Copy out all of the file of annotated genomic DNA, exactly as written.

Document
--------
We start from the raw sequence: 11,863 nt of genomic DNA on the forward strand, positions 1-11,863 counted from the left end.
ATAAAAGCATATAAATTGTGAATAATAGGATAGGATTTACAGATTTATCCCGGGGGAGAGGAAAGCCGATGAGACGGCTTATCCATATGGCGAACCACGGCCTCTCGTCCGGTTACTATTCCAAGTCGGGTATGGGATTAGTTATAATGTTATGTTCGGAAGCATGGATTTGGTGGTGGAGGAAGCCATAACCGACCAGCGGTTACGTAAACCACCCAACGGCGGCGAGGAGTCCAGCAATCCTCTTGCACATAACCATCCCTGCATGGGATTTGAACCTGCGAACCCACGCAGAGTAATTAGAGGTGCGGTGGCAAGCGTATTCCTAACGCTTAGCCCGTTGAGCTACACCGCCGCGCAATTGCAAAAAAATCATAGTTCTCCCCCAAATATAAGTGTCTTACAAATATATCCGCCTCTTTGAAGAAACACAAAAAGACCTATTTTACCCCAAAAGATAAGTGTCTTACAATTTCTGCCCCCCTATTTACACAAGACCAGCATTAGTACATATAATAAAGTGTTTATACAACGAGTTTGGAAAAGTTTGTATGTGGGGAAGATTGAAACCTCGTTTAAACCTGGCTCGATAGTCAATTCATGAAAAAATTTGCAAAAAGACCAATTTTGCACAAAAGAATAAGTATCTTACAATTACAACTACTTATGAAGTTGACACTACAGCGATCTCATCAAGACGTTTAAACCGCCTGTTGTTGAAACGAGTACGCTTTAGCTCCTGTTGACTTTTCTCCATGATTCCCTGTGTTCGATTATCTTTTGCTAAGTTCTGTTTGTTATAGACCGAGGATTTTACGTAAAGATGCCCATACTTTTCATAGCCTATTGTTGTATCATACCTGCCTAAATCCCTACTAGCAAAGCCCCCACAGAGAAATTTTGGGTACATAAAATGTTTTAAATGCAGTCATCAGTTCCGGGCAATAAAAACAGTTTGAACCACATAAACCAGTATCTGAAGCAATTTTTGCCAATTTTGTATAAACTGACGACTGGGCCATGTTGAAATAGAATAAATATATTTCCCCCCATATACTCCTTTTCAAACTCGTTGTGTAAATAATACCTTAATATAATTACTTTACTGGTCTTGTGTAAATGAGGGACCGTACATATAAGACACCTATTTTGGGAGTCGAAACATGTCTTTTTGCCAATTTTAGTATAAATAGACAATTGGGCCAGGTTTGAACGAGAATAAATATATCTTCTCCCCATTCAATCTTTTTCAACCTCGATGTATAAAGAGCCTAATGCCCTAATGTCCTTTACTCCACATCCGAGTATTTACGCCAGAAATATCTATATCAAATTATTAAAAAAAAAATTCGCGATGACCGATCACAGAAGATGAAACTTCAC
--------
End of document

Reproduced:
We start from the raw sequence: 11,863 nt of genomic DNA on the forward strand, positions 1-11,863 counted from the left end.
ATAAAAGCATATAAATTGTGAATAATAGGATAGGATTTACAGATTTATCCCGGGGGAGAGGAAAGCCGATGAGACGGCTTATCCATATGGCGAACCACGGCCTCTCGTCCGGTTACTATTCCAAGTCGGGTATGGGATTAGTTATAATGTTATGTTCGGAAGCATGGATTTGGTGGTGGAGGAAGCCATAACCGACCAGCGGTTACGTAAACCACCCAACGGCGGCGAGGAGTCCAGCAATCCTCTTGCACATAACCATCCCTGCATGGGATTTGAACCTGCGAACCCACGCAGAGTAATTAGAGGTGCGGTGGCAAGCGTATTCCTAACGCTTAGCCCGTTGAGCTACACCGCCGCGCAATTGCAAAAAAATCATAGTTCTCCCCCAAATATAAGTGTCTTACAAATATATCCGCCTCTTTGAAGAAACACAAAAAGACCTATTTTACCCCAAAAGATAAGTGTCTTACAATTTCTGCCCCCCTATTTACACAAGACCAGCATTAGTACATATAATAAAGTGTTTATACAACGAGTTTGGAAAAGTTTGTATGTGGGGAAGATTGAAACCTCGTTTAAACCTGGCTCGATAGTCAATTCATGAAAAAATTTGCAAAAAGACCAATTTTGCACAAAAGAATAAGTATCTTACAATTACAACTACTTATGAAGTTGACACTACAGCGATCTCATCAAGACGTTTAAACCGCCTGTTGTTGAAACGAGTACGCTTTAGCTCCTGTTGACTTTTCTCCATGATTCCCTGTGTTCGATTATCTTTTGCTAAGTTCTGTTTGTTATAGACCGAGGATTTTACGTAAAGATGCCCATACTTTTCATAGCCTATTGTTGTATCATACCTGCCTAAATCCCTACTAGCAAAGCCCCCACAGAGAAATTTTGGGTACATAAAATGTTTTAAATGCAGTCATCAGTTCCGGGCAATAAAAACAGTTTGAACCACATAAACCAGTATCTGAAGCAATTTTTGCCAATTTTGTATAAACTGACGACTGGGCCATGTTGAAATAGAATAAATATATTTCCCCCCATATACTCCTTTTCAAACTCGTTGTGTAAATAATACCTTAATATAATTACTTTACTGGTCTTGTGTAAATGAGGGACCGTACATATAAGACACCTATTTTGGGAGTCGAAACATGTCTTTTTGCCAATTTTAGTATAAATAGACAATTGGGCCAGGTTTGAACGAGAATAAATATATCTTCTCCCCATTCAATCTTTTTCAACCTCGATGTATAAAGAGCCTAATGCCCTAATGTCCTTTACTCCACATCCGAGTATTTACGCCAGAAATATCTATATCAAATTATTAAAAAAAAAATTCGCGATGACCGATCACAGAAGATGAAACTTCAC